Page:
Exercise on Perspective Squares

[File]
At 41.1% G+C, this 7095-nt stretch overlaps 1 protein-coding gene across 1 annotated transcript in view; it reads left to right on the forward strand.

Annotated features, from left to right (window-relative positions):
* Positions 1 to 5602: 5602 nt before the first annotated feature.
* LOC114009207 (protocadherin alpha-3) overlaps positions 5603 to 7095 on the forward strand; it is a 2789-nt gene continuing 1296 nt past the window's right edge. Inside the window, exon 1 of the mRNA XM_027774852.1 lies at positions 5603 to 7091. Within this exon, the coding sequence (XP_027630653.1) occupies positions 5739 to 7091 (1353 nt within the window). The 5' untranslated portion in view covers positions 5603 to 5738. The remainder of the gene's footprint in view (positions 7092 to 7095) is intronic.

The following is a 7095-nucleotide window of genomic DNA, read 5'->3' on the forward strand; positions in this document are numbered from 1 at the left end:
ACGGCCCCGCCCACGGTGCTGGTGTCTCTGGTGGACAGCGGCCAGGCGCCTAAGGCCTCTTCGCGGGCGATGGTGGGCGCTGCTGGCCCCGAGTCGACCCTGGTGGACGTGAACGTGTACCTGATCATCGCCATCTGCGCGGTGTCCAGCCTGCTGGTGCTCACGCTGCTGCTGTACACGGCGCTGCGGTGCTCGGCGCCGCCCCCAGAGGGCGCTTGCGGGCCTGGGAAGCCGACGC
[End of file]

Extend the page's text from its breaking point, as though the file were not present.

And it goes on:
\begin{document} \maketitle \secton{Introduction} It is surprising that every convex quadrilateral $ABCD$ in a painter's canvas is a square in perspective from at least one position of the painter's eye relative to the canvas. The problem to be solved here is to locate such viewpoints. \subsection{Using KSEG} Renaissance painters, who invented perspective, obviously didn't have a computer drawing program. They use rule and compass. So the following recipe is equally valid for ruler and compass as it is in KSEG. But for this assignment, you submit one .seg file with the solution. \section{Exercise} Choose four initial points in the plane representing the painter's canvas. Be sure they form a convex quadrilateral. Let the vertices be $ABCD$ in counterclockwise order. Next, construct the horizon line $ h = ((AB)(CD))((BC)(DA)) $. You may need to wiggle the given points so that the two vanishing points $(AB)(CD)$ and $(BC)(DA)$ are in the visible part of your canvas. If you rotate the quadrilateral, you can get $h$ to be really horizontal, and these two vanishing points to be the $LVP$ and the $RVP$ as in the notes. This much alone establishes your quadrilateral to be a rectangle in perspective from every viewpoint. Why is that? You need to understand the theory of lesson P3 to follow the next construction. On the horizon, construct a semicircle with diameter the segment between the left and right vanishing points of the rectangle in perspective. One of the two diagonals of the quadrilateral, when extended, crosses the horizon at the diagonal vanishing point, $DVP$. In the semicircle it is necessary to construct a Thales triangle so that the bisector of the right angle crosses the horizon at the $DVP$. But how to do that? One solution is trial and error. Construct any Thales triangle, bisect the right angle at $T$, and wiggle $T$ along the semicircle until the construction is correct. This will lead to a correct picture, but not to a correct solution. Why not? With ruler and compass, once you have drawn something, you can't change it. With KSEG you can. We call this the "wiggle test". Your construction must persist under changing the initial conditions. So I will now give you the construction that works. In a subsequent lesson (P6) you'll find out why. \subsection{Hint on locating the Thales triangle} Instead of a semicircle, draw the entire circle. Drop a radius perpendicular to the diameter to the point at the very bottom of the circle. Call it $S$ for "south pole". Next, draw $(SD)$ through $S$ and the diagonal vanishing point. Where $(SD)$ crosses the upper semicircle, $T$, is where to put the right angle of the Thales triangle. Verify this experimentally by showing that $(SD)$ really does bisect the right angle at $T$. Finally, by our theory, the eye-points in the canvas lies along the altitude of the Thales' triangle you have constructed, but still inside the circle with diameter from the left to the right vanishing point. \section{Extra Credit Exercise on finding the focal distance.} What remains to be determined is just how far the painter's eye must be away from the canvas. This is the focal distance. For this you need to understand the Horizon-Zenith construction. \subsection{Hint} Look at the figure above. It is a detail from a figure in the lesson. In it you see the horizon line, the eyepoint, called $C$ here. You do not see the Thales triangle itself. But the point $B$ is the base of the altitude of your Thales' triangle. And the distance from $B$ to $A$ in the picture is the length of the altitude. Therefore, the focal distance is represented by the segment from $A$ to $C$. To understand why this must be true requires some serious spatial imagination, and I do not require you to supply it on this first exercise. A labelled .seg file what holds together under wiggling is suffcient. \end{document}